Saturday, May 8, 2010
By Christine Thackeray
My mother was Jaroldeen Edwards. She was a writer, an entertainer and an artist. She loved to "collect" interesting characters both in real life and in her mind. She loved to tell stories and could entertain us for hours in the car, and sometimes I'd think she only had twelve children so she could have a complete, captured audience. She was so loving and passionate it was a true rarity which I didn't learn to appreciate until I realized the rest of the world wasn't that way.
When my youngest sister started kindergarten my mother pulled out her typewriter and begin to type her first manuscript, but she was also a woman of discipline. She never worked on her stories when we were home and never talked very much about her work to us at all. In high school I had to BEG her to be allowed to read her manuscript which was flawless.
During that time she had four national releases "A Woman Between", "Wildflower", "Mountains of Eden" and "Harvest of Dreams." Her last hit the dreaded mid-list and although she wrote two other manuscripts, one of which was brilliant on the banking crisis and the other a journal of the old rancheros in southern California, neither sold. She did three romances to Deseret Book "The Chaldean Star", "Falcon Heart", and "Hannah: Mormon Midwife." Then she was struck by a car. Through the struggle of healing came "Celebration!" and her last project "Things I Wish I'd Known Sooner" which was first published by Deseret and then went national to Simon & Schuster.
I never wondered why my mother wrote because it was part of her, like the way she laughed or did her hair.
In comparison to my mother, I've always felt like a shadow. I don't think that's a reflection of my low self-esteem but of the vivid originality of my incredible mother. I don't think I planned on "following in her footsteps" but one conversation with my father has haunted me lately.
We were walking together one Saturday and out of the blue my Daddy, a very serious businessman, turned to me and said, "I don't know why people are so enamoured with mother's writing career because it hasn't made any money to speak of. The first books were not even at the wage of a school teacher and her LDS releases have profits that are nothing but a small stipend." Then her turned to me and said, "You need to be realistic. Writing will never be a viable career for you."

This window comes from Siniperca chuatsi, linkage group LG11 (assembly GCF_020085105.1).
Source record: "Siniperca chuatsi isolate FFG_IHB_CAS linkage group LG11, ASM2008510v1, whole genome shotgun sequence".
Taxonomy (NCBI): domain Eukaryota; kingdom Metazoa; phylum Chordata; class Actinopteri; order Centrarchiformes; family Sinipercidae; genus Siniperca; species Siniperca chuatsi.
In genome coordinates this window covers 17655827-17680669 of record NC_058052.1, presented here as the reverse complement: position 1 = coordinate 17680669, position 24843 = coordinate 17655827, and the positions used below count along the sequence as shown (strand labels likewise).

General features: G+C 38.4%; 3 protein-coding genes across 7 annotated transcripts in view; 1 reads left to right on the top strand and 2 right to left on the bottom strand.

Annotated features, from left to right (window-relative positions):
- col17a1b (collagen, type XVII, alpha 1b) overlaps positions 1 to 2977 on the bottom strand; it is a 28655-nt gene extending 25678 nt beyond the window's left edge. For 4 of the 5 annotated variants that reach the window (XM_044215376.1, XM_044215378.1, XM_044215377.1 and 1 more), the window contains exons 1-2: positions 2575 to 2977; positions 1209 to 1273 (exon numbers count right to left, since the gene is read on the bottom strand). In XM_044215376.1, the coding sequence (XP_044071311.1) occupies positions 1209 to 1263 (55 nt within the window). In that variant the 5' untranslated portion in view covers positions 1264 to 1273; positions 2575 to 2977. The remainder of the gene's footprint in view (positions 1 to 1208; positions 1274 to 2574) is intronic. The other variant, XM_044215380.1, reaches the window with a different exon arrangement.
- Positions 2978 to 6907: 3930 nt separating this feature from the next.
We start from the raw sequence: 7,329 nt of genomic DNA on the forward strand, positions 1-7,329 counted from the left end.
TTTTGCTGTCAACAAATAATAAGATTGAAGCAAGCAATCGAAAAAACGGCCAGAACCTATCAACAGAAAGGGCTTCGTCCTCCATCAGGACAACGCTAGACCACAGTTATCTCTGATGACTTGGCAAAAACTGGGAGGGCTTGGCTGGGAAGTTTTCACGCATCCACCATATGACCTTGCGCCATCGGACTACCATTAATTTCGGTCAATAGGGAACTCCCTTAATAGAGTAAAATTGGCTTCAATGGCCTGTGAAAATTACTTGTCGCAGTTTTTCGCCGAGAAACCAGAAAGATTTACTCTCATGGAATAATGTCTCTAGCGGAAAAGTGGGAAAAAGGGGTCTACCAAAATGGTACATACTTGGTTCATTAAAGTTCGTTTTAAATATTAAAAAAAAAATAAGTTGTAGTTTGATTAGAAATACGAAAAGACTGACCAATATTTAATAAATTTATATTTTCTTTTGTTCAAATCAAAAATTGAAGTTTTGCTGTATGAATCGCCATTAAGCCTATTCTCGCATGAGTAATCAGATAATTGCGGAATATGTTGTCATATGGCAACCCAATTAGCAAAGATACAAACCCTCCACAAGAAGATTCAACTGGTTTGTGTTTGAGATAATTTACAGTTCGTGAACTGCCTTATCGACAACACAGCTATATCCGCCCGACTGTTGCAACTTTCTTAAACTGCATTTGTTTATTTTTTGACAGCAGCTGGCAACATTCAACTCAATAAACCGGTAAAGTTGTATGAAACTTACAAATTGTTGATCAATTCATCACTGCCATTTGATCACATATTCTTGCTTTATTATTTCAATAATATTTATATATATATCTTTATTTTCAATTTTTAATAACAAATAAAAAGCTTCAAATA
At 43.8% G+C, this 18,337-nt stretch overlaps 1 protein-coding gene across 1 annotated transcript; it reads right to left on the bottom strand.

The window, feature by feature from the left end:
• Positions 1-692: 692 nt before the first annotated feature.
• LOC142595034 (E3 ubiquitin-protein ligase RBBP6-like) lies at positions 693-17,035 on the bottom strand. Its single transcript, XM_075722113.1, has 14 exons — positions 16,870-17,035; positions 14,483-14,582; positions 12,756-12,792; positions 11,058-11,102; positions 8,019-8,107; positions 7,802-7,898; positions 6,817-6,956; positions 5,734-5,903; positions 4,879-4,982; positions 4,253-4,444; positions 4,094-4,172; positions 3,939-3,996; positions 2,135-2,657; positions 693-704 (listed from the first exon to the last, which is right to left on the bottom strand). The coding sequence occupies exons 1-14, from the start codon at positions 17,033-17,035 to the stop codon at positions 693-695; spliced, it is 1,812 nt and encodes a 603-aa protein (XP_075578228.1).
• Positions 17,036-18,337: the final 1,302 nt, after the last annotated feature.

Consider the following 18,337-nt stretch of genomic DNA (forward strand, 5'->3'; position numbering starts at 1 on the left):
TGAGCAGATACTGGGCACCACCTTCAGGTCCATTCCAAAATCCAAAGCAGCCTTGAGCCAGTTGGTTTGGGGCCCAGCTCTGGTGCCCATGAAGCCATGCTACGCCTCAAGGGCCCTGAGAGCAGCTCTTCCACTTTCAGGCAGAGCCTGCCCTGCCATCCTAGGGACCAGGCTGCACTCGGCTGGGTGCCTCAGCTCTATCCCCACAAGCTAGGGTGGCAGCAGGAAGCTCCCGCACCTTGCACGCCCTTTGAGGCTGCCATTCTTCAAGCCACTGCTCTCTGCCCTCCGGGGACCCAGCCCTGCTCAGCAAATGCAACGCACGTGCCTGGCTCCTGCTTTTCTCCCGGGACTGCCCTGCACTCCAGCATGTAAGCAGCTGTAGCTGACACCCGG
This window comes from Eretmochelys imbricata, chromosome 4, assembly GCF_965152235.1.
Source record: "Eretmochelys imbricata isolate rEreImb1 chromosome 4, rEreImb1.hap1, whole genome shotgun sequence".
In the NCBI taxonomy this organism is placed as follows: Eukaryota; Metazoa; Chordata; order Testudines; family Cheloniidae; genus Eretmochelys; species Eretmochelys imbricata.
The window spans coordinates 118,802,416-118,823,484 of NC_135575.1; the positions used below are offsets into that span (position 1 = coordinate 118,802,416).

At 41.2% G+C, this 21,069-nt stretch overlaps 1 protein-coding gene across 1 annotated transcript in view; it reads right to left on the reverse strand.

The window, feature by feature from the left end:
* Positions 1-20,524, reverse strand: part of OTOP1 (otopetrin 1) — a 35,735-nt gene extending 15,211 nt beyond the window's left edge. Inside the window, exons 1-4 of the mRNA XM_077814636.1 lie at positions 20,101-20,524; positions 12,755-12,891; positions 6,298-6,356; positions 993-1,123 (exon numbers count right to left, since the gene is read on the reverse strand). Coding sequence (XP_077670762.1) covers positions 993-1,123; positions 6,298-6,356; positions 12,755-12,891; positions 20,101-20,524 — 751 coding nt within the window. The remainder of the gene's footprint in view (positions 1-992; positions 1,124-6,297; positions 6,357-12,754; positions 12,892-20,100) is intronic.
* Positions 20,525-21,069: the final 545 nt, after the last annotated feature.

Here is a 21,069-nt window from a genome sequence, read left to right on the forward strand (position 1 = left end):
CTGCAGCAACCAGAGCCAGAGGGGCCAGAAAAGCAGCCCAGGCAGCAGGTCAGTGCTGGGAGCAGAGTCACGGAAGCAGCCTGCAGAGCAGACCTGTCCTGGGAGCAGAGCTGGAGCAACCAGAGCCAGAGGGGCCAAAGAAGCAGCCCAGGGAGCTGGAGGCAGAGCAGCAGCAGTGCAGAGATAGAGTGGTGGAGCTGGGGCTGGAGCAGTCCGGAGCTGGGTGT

I remember looking him like he was crazy because at the time I'd never considered writing. As a matter of fact the events that brought me where I am today were so convoluted, I truly felt guided to this industry and at last am enjoying expressing myself in this artistic form.
Yesterday I was unpacking a box from the garage (we recently moved) and I found an old journal from the last weeks of my mission. It was the day before transfers and we had been told the area was closing. We had already visited all our contacts and had the afternoon free. As I began reading my musings of what I'd do when I went home and how I wanted my life to proceed, I flipped through page after page. In that single afternoon I filled over thirty pages. Putting down the book, I thought about dating my husband. I began seeing him in an effort to make another beau jealous and found myself in a real pickle when I fell in love with someone I was simply "using." I wrote hundreds of pages at the time, trying to work out my feelings and talk myself out of falling for the humble rancher-turned-engineer, as opposed to the brilliant wealthy metro-man I thought I had wanted.
Putting down the journal, I got why my father had said those words to me all those years ago. Like my mother, I'm a writer. It's what I am. I can tamp it down but it won't change the fact that there is something in me that longs to express emotion through story, to illustrate truth through symbol and the written word, to reach beyond reality and share what is whizzing through my crazed mind.
Mother was one. Daddy recognized the seed in me and now it's up to me to decide how to use this talent and move forward. It's a change for me to think this is what I am versus this is what I do. The older I get the more I see that our talents and gifts are often not of our own chosing. They are bestowed on us, and we have a responsibility to use them. This totally changed my motivation.
Okay, so this is a whole new idea for me. Did you already know it?